By Joe Schneider
Jan. 12 (Bloomberg) -- A plan to convert C$32 billion ($27 billion) of
insolvent Canadian commercial paper to longer- term notes was approved
by an Ontario judge, allowing more than 1,750 individuals to get refunds
as early as next week.
The plan, in the works for 17 months, involves swapping the asset-backed
commercial paper, or ABCP, for new notes, most of which mature within
eight years. The market for the paper collapsed in August 2007 on
concerns that part of the debt was backed by U.S. subprime mortgages.
Ontario Superior Court Judge Colin Campbell endorsed the plan today at a
hearing in Toronto.
“We restructured the whole market,” Purdy Crawford, the Toronto lawyer
who headed the committee that devised the plan, told reporters after
Campbell’s ruling. The committee expects to complete the plan by Jan. 16
and the new notes will be distributed to investors by the middle of next
week, he said.
Individuals holding C$186 million in the frozen debt have been waiting
for refunds since Canaccord Capital Inc. and Credential Securities Inc.,
both based in Vancouver, agreed in April to buy back the debt from
clients once the plan is done.
Layne Arthur, a 53-year-old resident of Sylvan Lake, Alberta, who owned
C$434,000 of the frozen debt, said he was “disgusted” by the length of
time it took to complete the restructuring and by the fees collected by
lawyers and advisers. The restructuring cost C$199 million in such fees
from Aug. 16, 2007, to Dec. 8, 2008, according to Ernst & Young Inc.,
the court-appointed accounting firm that monitored the process.
“Those guys are like pigs in the trough,” Arthur said in a telephone
interview. “Nobody knows what they do, but they’re all charging
mega-dollars. They have a self-serving interest to make the thing last
longer than is necessary.”
Before investors can be paid, thousands of documents must first be
signed by banks, brokerages and other parties, Crawford said. The
committee rented the 33rd floor of the downtown Toronto office building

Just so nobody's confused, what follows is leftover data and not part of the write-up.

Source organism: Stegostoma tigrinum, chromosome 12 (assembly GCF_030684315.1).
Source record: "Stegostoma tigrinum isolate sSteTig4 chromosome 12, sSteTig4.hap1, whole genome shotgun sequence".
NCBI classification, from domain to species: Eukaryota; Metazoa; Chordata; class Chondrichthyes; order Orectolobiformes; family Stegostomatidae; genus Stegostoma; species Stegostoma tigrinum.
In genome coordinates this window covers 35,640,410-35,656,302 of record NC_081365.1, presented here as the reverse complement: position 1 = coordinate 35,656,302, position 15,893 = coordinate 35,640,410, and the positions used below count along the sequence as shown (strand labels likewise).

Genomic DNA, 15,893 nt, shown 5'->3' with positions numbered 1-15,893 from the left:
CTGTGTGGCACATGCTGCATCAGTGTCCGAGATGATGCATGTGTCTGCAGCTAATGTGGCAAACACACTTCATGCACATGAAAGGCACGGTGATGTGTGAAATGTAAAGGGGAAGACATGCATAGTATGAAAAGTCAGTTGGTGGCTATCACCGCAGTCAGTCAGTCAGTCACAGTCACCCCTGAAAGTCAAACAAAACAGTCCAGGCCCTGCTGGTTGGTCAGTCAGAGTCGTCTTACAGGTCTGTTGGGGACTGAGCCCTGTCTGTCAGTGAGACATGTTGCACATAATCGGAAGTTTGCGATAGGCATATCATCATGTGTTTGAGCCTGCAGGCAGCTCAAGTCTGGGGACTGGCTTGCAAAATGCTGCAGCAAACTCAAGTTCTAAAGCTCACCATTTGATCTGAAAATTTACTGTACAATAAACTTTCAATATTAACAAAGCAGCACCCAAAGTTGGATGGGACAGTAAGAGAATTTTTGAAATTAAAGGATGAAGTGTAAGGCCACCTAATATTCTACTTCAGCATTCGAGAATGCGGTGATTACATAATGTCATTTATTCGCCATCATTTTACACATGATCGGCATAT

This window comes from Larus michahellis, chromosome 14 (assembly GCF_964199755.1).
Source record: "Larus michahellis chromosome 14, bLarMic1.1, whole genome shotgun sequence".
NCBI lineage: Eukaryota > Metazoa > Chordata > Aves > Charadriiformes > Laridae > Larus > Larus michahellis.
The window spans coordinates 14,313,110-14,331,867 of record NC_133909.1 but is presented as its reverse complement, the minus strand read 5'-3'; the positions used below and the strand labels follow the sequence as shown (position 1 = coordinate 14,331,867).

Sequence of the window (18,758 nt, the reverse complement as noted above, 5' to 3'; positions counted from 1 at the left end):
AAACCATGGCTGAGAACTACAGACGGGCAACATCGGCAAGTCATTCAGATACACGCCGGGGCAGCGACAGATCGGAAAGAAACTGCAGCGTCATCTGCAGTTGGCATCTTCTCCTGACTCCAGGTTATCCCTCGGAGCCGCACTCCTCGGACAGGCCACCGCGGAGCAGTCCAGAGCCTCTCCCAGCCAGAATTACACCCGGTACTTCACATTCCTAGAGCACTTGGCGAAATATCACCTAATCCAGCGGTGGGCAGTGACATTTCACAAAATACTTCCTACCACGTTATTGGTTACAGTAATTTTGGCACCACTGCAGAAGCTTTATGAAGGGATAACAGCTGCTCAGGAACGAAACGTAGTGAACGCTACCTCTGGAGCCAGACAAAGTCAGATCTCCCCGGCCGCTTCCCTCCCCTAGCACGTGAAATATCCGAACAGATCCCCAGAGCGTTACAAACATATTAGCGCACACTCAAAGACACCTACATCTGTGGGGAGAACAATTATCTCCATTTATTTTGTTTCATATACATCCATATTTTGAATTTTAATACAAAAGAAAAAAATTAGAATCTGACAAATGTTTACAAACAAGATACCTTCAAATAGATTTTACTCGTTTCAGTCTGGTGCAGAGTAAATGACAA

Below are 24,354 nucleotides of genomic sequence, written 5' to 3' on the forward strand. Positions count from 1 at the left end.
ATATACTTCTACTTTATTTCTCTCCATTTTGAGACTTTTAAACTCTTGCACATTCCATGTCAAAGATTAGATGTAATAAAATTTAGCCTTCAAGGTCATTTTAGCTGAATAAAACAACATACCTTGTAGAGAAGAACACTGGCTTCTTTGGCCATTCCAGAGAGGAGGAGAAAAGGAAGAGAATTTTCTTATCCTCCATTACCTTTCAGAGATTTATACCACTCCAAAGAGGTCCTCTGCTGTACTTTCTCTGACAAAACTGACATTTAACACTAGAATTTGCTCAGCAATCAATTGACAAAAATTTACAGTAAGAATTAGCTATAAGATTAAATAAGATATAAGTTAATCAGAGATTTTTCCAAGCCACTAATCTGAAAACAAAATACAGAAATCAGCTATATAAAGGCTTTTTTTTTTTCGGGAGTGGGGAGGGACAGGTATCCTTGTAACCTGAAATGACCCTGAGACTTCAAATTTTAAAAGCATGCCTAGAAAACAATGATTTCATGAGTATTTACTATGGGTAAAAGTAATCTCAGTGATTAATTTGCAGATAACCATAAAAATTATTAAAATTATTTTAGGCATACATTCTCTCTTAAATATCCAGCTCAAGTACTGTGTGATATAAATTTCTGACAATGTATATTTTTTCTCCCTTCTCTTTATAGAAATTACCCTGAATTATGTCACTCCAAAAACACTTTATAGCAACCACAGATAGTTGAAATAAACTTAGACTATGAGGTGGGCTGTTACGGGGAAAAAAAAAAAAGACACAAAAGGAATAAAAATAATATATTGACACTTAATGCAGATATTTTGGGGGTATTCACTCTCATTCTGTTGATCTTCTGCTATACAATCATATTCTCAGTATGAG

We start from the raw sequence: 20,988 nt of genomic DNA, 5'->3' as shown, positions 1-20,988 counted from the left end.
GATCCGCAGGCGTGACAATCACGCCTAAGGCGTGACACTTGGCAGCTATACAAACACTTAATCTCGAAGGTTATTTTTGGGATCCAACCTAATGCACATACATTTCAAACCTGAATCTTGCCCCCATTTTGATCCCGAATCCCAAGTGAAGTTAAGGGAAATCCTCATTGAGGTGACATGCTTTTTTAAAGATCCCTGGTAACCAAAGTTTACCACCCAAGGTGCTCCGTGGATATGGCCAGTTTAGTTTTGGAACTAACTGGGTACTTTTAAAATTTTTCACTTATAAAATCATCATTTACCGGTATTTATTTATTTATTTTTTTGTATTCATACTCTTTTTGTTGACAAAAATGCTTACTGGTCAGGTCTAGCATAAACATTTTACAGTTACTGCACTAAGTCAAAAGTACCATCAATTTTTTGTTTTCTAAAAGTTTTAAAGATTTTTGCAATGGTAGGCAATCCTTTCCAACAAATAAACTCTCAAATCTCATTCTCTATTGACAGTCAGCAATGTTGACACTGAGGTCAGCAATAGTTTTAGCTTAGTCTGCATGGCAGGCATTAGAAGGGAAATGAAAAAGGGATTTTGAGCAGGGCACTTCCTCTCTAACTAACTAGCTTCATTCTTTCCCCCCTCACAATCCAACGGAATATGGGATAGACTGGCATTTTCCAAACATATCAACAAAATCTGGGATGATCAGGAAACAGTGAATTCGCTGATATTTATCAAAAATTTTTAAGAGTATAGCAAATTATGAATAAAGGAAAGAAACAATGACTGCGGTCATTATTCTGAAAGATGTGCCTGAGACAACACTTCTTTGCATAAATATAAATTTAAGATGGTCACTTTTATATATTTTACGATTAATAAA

housing law firm Goodmans LLP to host the signings, he said.
The Canadian government, along with provincial counterparts in Ontario,
Alberta and Quebec, are part of a group that pledged C$4.45 billion to
cover investors should banks demand payment on the commercial paper.
Banks agreed not to make any margin calls on the paper for 18 months.
Bank of Canada Governor Mark Carney was “very helpful” in securing an
agreement on the restructuring, Crawford said. “He talked to the leaders
of the foreign banks,” he said.
DBRS Ltd. assigned a provisional credit rating of A for about C$26
billion of the new debt, lower than the AA rating it proposed in April,
before the plan was submitted to the creditors for a vote. It’s also
lower than the AAA rating proponents sought a year ago when the plan was
Holders of the debt also include companies and pension funds such as the
Caisse de Depot et Placement du Quebec, Canada’s biggest money manager.
Campbell, in verbally endorsing the plan, urged Canadian regulators to
fix a system that allowed so many investors to end up holding insolvent
paper, when they expected the investments to be as safe as treasury
notes. He questioned how investors in the paper would “understand what
they were buying.”
“I urge regulators to sort out what investments should be available” to
individuals, he said.
The case is In the Matter of Metcalfe & Mansfield Alternative
Investments, C48969, Court of Appeal for Ontario (Toronto).
To contact the reporter on this story: Joe Schneider in Toronto at
Last Updated: January 12, 2009 12:50 EST